Major funding cuts force Community Based Education program to seek new funding sources

Following a 30% funding cut from Trent University this year, the university’s Community Based Education (CBE) program has cut student projects and staff and is looking for new funding sources. The program is considering new fundraising strategies, including asking students for a levy, charging course fees, and offering a new consulting service to organizations for a fee.

Trent students have been conducting CBE projects—which match students with underfunded community organizations to help them conduct research—since 1989. The program is operated by the Trent Centre for Community Based Education (TCCBE), which facilitates Peterborough area projects, and the U-Links Centre for Community Based Education, which facilitates research in Halliburton county. A Community Based Education (CBE) research project at Trent either counts as an independent course credit or is part of the work for a regular course.

Last year, TCCBE and U-Links worked with 14 academic departments ranging from Forensic Science to Indigenous Studies, and 55 community organizations.

Almost three times fewer students will conduct research in the Peterborough area through TCCBE this year than did last. Last academic year, 123 students completed a project. This year the Centre anticipates that number will be only 44.

“We’re saying no to students, which is really difficult,” Todd Barr, TCCBE executive director told Arthur. Students can no longer complete research projects for a half course credit (only full credit) and there are currently 34 proposed projects that will go unmatched partly because of reduced staff capacity. TCCBE has had to let one project coordinator go and remaining staff have had to reduce their hours.

The program is considering all of its options for raising more funds. Barr said a student levy campaign will only happen if students involved with the program decide to lead it. As for program fees, he speculated that were one to be charged, it could be around $100 per project.

Another fundraising option being considered would see community organizations pay TCCBE staff to conduct similar research to what students currently do for free. This might mean fewer project opportunities for students.

TCCBE has had some trouble diversifying its funding sources in the past. Barr said that funding for community organizations usually targets front line service delivery, such as shelters and meal programs. For instance, when TCCBE applied recently to become a United Way member agency, its application was declined because of the Centre’s focus on research instead of service delivery.

“We were denied not because they think we aren’t doing good work. They think we’re doing amazing work in the community,” Barr said. “But they only fund downstream service delivery. And what we are is an upstream service provider. We are helping build the capacity of frontline service providers and government agencies to do their work by helping do research and evaluation.”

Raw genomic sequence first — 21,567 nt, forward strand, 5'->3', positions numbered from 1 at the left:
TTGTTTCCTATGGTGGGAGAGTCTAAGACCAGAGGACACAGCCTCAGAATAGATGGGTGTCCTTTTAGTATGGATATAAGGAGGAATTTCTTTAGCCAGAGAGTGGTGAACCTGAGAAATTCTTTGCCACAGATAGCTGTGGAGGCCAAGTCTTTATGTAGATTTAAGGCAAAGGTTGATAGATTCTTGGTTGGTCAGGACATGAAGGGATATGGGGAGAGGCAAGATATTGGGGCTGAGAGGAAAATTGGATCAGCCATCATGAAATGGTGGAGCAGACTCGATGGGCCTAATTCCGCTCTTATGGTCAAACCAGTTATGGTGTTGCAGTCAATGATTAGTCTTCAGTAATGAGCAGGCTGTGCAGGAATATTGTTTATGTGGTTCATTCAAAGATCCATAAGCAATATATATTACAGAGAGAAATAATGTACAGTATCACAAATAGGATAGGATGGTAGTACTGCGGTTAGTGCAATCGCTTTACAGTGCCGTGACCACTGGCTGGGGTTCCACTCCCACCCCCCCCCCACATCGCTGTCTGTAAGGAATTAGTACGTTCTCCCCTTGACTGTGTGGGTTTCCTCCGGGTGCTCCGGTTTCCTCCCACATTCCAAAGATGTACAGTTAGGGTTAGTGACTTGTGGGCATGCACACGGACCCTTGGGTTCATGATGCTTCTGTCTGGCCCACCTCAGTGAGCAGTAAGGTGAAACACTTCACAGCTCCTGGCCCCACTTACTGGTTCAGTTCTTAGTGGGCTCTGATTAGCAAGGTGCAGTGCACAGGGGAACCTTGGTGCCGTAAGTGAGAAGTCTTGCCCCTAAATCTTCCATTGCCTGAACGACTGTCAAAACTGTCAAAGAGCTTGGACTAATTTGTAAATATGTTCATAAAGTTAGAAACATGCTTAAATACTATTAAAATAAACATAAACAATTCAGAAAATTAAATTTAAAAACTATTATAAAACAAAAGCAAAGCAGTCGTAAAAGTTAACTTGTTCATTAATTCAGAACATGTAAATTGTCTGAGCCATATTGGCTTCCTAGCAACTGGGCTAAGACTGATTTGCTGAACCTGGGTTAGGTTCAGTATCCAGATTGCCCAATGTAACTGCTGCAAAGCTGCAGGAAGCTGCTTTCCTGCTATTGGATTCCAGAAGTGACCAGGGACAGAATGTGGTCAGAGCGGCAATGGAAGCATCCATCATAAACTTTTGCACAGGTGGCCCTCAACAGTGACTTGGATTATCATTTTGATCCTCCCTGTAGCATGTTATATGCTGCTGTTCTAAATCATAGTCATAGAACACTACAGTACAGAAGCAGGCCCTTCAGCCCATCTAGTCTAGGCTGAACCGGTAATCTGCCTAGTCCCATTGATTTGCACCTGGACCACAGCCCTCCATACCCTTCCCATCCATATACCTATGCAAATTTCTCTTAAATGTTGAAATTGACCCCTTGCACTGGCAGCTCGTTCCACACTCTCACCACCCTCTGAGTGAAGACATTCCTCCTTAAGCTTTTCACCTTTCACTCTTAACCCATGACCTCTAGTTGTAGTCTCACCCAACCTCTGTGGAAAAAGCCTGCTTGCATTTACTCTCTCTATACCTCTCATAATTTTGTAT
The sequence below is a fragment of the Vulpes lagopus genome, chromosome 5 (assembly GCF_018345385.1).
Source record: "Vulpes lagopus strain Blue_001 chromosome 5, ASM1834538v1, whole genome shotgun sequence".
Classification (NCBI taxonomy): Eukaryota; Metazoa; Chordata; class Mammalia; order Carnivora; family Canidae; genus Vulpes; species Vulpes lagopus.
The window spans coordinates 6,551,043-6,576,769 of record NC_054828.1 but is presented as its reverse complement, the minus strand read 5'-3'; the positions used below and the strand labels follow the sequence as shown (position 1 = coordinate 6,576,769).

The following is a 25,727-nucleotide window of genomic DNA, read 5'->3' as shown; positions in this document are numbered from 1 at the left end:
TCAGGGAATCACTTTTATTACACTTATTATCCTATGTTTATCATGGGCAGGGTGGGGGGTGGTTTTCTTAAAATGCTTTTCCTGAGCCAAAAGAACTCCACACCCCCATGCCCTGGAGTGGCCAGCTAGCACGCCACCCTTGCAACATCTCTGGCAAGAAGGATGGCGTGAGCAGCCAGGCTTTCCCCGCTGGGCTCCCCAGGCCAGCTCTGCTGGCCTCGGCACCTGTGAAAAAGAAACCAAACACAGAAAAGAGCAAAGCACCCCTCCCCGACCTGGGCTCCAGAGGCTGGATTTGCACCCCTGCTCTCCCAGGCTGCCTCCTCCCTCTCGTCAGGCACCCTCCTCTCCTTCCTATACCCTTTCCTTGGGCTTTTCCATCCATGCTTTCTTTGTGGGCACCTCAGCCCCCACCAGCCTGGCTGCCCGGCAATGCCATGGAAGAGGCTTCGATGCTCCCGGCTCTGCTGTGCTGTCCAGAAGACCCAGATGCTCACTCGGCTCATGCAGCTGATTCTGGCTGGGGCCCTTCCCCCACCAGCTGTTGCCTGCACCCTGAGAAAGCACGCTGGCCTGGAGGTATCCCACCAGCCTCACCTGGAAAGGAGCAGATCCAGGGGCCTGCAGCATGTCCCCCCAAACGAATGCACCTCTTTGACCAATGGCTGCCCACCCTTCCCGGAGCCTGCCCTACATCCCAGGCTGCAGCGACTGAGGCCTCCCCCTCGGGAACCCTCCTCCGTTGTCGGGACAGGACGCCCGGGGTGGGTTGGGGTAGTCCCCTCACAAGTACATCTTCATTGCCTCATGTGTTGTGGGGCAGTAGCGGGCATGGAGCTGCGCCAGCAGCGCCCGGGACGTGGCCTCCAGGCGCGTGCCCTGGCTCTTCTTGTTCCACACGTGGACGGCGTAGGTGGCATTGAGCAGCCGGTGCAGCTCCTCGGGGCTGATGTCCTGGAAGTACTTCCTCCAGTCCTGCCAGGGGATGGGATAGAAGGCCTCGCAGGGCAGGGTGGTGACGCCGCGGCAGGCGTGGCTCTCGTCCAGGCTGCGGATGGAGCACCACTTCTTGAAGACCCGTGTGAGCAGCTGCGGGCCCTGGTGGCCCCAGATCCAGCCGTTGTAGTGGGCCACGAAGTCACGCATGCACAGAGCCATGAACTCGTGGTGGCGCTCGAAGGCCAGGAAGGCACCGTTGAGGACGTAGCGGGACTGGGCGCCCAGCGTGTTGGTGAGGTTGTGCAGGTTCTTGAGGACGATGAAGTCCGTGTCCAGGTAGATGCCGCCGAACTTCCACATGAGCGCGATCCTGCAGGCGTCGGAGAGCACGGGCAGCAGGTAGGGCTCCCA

The City of Peterborough also declined to grant funding to TCCBE recently because of its close ties to the university and research focus.

CBE is sometimes hard to sell to the academic community, as well. “In the university community generally, across Canada, sometimes this work is considered maybe a little bit outside the mainstream of what a university is supposed to do. Although that seems to be changing at some universities and colleges in Canada,” Barr stated. He added that community-based education programs are the “perfect marriage” of applied and academic pursuits.

Despite this, and the funding cut, which Barr called “really substantial,” he is confident that Trent is supportive of its community based education program. “I think there’s a lot of good will,” he stated.

“We’re on their radar at the administrative level and certainly in a number of departments people are valuing the partnership with us.” He also noted that university-community engagement, which is what the CBE program’s mandate is all about, was enshrined as one of the three pillars of Trent’s Integrated Plan, adopted last spring. (Barr has been in talks with University President Steven Franklin about a possible university-community engagement forum for some future date). Added to that, are some strong indications of support from students who have completed projects.

The majority of students participating last year responded to a follow-up survey about their experience with the program. 90% called their experience “extremely” or “very” worthwhile. The vast majority also said they would highlight their experience on a resume and recommend the program to others.

Sue Collis, a fourth year Canadian Studies student, completed a CBE project last year which documented efforts to revitalize Indigenous languages.

“The CBE program challenges students to ground their academic pursuits in ways that are meaningful to the wider community,” Collis told Arthur. “Many CBE placements are with organizations and community groups that could not otherwise afford or free-up staff to do the research conducted by students. As such, CBE operates as a tangible bridge between the University and the public. I think it’s a program that Trent should be proud of and promote.”

Barr was clear that the CBE program is not being singled out for cuts. “In many ways we’re doing our part,” he said, noting that all academic departments faced funding cuts this academic year.

U-Links could not be reached by press time.

About Brett Throop 13 Articles
During his time as an undergrad at Trent, Brett Throop covered local and campus politics for Arthur, from Sept. '09 to Jan. '12. He was also a Staff Collective Director on Arthur's Board of Directors (Spring '11-Spring '12) during which time he organized our first ever public journalism lecture with Xtra Newspaper's Andrea Houston. He now blogs about radio and other things that interest him at